An achingly beautiful and enigmatic tale that could be a seminal text for Harrison, as it marks a shift into the mature style seen in the rest of the stories in The Things That Never Happen collection. It concentrates to few brilliant pages Harrison’s concerns of desire, memory, obsession in the face of a bleak, run-down reality.
Jones, impractical to all else in the world except rock climbing in which he excels, has conceded all his connections to society. He asks Spider, the narrator, to help in practical concerns like liaising with his estranged wife over maintenance payments. Maureen lives in a dilapidated flat at the centre of an urban wasteland, “the ruins of East London, the rain”, from which she surveys the broken landscape, like an abandoned lady in a tower, “Maureen, in E3 where all horizons are remembered ones, dwelling on vanished freedoms.”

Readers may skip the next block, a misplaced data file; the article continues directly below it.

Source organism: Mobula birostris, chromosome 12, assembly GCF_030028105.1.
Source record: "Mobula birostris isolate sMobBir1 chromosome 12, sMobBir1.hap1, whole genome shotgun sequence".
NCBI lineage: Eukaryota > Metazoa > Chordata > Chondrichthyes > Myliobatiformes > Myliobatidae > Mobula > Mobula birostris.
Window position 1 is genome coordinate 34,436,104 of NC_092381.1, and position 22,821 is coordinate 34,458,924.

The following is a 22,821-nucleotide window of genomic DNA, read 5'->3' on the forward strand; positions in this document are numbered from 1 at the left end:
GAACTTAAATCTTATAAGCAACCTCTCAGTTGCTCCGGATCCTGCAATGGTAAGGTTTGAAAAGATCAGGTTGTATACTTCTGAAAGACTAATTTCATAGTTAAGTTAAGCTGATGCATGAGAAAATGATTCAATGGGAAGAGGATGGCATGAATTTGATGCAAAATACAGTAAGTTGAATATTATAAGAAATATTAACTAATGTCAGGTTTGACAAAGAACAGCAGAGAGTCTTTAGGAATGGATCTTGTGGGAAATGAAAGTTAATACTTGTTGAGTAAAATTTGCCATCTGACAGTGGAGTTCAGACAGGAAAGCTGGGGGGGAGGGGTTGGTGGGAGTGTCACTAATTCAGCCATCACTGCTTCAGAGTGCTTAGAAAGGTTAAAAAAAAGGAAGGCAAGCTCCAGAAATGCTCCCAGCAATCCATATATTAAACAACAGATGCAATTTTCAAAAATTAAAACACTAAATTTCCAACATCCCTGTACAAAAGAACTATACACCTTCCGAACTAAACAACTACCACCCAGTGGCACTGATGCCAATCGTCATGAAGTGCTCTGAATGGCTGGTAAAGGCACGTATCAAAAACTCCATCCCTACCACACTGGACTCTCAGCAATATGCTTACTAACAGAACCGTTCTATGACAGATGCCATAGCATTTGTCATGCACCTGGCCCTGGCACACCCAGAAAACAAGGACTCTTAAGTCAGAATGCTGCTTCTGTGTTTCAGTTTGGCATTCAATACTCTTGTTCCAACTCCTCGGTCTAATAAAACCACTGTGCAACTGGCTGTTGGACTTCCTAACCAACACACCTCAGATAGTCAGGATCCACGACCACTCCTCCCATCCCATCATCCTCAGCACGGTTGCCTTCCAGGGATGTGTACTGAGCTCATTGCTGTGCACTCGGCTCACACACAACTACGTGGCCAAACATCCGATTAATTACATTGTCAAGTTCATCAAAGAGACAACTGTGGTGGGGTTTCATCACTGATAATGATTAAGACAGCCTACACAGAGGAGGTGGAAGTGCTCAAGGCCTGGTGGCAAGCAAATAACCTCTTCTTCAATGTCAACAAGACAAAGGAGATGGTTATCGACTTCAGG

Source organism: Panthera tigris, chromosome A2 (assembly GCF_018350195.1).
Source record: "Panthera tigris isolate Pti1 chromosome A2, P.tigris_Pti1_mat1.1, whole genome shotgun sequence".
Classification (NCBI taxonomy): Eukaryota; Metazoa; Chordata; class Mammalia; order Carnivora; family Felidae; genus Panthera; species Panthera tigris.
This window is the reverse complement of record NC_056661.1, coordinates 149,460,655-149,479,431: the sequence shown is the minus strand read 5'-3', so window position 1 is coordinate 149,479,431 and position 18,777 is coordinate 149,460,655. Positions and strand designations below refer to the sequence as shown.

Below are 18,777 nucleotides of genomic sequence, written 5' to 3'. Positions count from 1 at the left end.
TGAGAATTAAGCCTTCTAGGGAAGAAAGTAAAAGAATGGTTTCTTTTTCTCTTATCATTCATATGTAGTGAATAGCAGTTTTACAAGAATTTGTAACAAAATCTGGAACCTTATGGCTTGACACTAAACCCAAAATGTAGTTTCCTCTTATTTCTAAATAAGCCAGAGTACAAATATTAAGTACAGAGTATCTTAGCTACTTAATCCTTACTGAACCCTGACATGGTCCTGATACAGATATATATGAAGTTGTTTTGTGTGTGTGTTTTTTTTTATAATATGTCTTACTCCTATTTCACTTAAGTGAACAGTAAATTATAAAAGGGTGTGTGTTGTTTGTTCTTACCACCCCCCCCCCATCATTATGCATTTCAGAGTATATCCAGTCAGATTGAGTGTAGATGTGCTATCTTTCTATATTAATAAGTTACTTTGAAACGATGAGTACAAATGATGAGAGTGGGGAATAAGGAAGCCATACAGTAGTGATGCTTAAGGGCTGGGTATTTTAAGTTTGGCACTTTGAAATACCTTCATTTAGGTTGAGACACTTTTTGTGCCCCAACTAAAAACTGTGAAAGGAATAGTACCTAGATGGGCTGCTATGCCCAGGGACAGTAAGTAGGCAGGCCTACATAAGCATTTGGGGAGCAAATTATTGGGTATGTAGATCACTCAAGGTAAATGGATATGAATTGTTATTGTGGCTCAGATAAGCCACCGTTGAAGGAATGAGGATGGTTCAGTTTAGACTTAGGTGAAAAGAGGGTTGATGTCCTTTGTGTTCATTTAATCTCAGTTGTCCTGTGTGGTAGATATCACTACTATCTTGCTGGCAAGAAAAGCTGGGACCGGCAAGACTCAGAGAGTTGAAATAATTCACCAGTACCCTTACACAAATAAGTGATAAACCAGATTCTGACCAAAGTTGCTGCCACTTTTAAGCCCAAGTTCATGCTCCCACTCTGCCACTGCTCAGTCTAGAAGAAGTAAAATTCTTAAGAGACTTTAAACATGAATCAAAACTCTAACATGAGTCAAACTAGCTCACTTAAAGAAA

The writing is beautiful, Harrison captures the characters’ inner states of mind and subtle atmospheres of time and place in a single sentence: “Jones in a cafe, watching with his head tilted intelligently to one side as the sparse traffic groaned away south and a kind of mucoid grayness crept into the place through its steamed up windows.” The characters seem real, dialogue rings true, there is a strong sense of life as it is lived. There is an undercurrent of poignant despondency to the whole thing, of loss, death, defeat and forgetting.
The Ice Monkey title and three brief sentences concerning a necklace add a faint supernatural element that is at odds with the rest of the story. The fact that the story was written for a horror anthology gives a context to this tale that invites a certain kind of reading to it, even though the text resists that reading. There is a kind of textual friction at play here, forcing a certain reading of the text and denying it at the same time. Which all adds to the enigmatic power and brilliance of this story.